In the temptations of Jesus, it was the devil who proffered common sense. Sanctimonious advice, even well meaning, is a bore. Most commonsense sermons — platitudes and principles foisted upon the congregation as if the preacher were an expert on life — are offered in the attempt to help us retain control over our lives by using common sense to keep a living God at bay. Preachers ought to remember the audience’s elation when Hamlet’s uncle — tedious, bloated-with—advice Polonius — finally gets a knife to the gut.
Will Willimon, Accidental Preacher, Eerdmans, 2019, pg 101.


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Preaching That Offers Aspirin When You Need Chemotherapy (via Will Willimon)

I hope if you hear a sermon tomorrow it does not offer counsel about therapeutic change, but an invitation to spiritual reanimation.
From Accidental Preacher by Will Willimon.

We mainline, non evangelical, noninvasive preachers pat a congregation on the head as we murmur, “There, there, God loves you as you are. Promise me you won’t change a thing.” Billy [Graham, who Willimon invited to preach at the Duke Chapel] consistently preached the gospel of the second chance. Those in desperate need of a second or third chance require more than “progressive” sermons – Jesus just hanging out with people as they re, bourgeois conformity with a spiritual tint, offering a bit of a spiritual nudge. Buttoned-down mainline Christianity offers aspirin for those in need of massive chemotherapy.
Will Willimon, Accidental Preacher, Eerdmans, 2019, pg 101.


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The Preached Word – Where God And His People Meet (via Kanishka Raffel)

There is something that can be anticipated when God’s people hear God’s Word preached.
Gathering should be a time of expectancy that God’s Word will be explained, and part of that explanation will be how the portion of Scripture being preached upon should be applied in the lives of hearers.
This is not the work of the preacher or the hearers, as much as it is the work of God’s Holy Spirit.

From Kanishka Raffel:

The preacher and congregation must yield to the Holy Spirit in responding to Scripture. ‘For the word of God is living and active. Sharper than any two edged sword, it penetrates even to dividing soul and spirit, joints and marrow; it judges the thoughts and attitudes of the heart’ (Hebrews 4:12). As the content and purpose of the inspired text of Scripture is preached, the Spirit wields his Word in the congregation. To fail to respond would be to ‘distort the word of God’. When the Word is explained but not applied it suggests that God’s Word is merely of historical interest and makes no immediate demand upon those who hear it; or that Christian duty is fulfilled when we merely hear; or that God’s Word can be safely confined to Sunday morning sitting in church and need not trouble the hearers at other times; all of which are impossible.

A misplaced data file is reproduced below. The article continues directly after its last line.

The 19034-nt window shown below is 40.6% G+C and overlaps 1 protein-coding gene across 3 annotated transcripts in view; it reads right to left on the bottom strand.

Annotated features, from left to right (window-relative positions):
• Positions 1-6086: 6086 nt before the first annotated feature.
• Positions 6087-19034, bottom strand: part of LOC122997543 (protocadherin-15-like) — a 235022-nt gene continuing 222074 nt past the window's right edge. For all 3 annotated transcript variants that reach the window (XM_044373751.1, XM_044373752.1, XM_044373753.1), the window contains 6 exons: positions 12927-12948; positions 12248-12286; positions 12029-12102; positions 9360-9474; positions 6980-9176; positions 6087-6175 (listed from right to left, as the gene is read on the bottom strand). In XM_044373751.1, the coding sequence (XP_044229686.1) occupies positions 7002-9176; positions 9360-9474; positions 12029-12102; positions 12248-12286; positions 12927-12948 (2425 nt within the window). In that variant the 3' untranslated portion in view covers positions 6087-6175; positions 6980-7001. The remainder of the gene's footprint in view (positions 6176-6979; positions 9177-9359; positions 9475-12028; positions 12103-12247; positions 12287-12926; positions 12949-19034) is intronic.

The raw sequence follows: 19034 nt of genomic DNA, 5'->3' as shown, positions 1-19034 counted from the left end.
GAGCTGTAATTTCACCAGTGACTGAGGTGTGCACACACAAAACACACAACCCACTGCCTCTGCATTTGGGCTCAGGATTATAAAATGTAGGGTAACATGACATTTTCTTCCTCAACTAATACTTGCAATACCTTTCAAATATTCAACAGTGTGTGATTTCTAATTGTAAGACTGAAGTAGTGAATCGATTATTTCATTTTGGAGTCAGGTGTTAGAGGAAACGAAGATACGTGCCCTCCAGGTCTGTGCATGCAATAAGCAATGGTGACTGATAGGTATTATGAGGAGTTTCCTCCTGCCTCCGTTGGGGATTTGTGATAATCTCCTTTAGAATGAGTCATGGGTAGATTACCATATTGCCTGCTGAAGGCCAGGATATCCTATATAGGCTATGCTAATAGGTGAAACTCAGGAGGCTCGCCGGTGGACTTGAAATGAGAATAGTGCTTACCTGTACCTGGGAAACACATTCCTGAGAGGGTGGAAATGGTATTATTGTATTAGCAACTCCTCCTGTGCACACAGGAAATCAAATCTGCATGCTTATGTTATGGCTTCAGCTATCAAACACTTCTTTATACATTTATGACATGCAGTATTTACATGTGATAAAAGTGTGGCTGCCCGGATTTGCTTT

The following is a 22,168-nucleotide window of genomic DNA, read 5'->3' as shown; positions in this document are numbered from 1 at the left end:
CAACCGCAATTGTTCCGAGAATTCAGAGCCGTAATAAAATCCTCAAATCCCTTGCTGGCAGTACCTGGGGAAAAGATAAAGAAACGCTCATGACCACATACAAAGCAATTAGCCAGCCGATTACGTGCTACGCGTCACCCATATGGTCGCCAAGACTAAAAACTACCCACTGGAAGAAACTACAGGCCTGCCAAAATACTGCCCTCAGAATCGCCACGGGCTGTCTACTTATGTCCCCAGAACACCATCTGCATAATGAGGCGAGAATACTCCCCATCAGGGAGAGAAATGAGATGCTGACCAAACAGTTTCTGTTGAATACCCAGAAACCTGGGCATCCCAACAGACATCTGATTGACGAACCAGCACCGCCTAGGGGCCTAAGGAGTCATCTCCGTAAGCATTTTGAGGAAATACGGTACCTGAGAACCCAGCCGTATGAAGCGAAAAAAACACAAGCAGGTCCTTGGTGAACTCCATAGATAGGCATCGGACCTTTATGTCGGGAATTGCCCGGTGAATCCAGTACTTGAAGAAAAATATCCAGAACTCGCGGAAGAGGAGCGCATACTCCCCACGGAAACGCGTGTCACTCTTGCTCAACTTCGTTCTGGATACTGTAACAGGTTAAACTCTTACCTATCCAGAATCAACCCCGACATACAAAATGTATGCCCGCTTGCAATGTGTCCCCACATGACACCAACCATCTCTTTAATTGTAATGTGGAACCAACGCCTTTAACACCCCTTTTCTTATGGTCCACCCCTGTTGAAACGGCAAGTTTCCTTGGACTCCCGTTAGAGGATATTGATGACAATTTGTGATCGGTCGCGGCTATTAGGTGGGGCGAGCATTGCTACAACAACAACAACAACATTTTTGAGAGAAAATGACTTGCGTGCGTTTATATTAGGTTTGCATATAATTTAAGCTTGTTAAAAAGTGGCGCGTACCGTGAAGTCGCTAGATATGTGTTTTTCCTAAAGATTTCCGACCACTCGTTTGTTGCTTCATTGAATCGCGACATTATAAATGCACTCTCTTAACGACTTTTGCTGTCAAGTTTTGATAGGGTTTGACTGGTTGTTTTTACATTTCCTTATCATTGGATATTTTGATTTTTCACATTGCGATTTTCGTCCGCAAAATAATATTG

It will always be right for a congregation to respond to God’s Word in repentance and faith (Acts 20:21). But the word of God’s grace that is ‘able to build you up and give you an inheritance among the sanctified’ (Acts 20:32) may call for obedience, love, effort, hope, fear and trembling, zeal, joy, praise, prayer, perseverance, contentment, endurance, patience, thanksgiving. The Spirit is the powerful presence of God in the preaching of the meaning and purpose of the words of Scripture so preachers must expect God to meet his people in the preaching, and the people must expect to make a response to God.

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The Preacher’s One Sermon (via Darryl Dash)

Darryl Dash interacts with Eugene Peterson and muses on an observation that preachers have a signature theme in their preaching, basically that they really preach one sermon, whatever the text.
Sometimes it takes preachers a while to find what their signature message is, but usually they find it. Or it finds them.
I recognise the heart of the idea in my preaching.

In his memoir Preacher, Eugene Peterson recounts a conversation with his son.
“Dad, novelists only write one book. They find their voice, their book, and write it over and over. William Faulkner wrote one book. Charles Dickens wrote one book. Anne Tyler wrote one book. Ernest Hemingway wrote one book. Willa Cather wrote one book.”
A few days later, he said, “Remember what I said about novelists only writing one book? You only preach one sermon.”
Read the rest of the post here.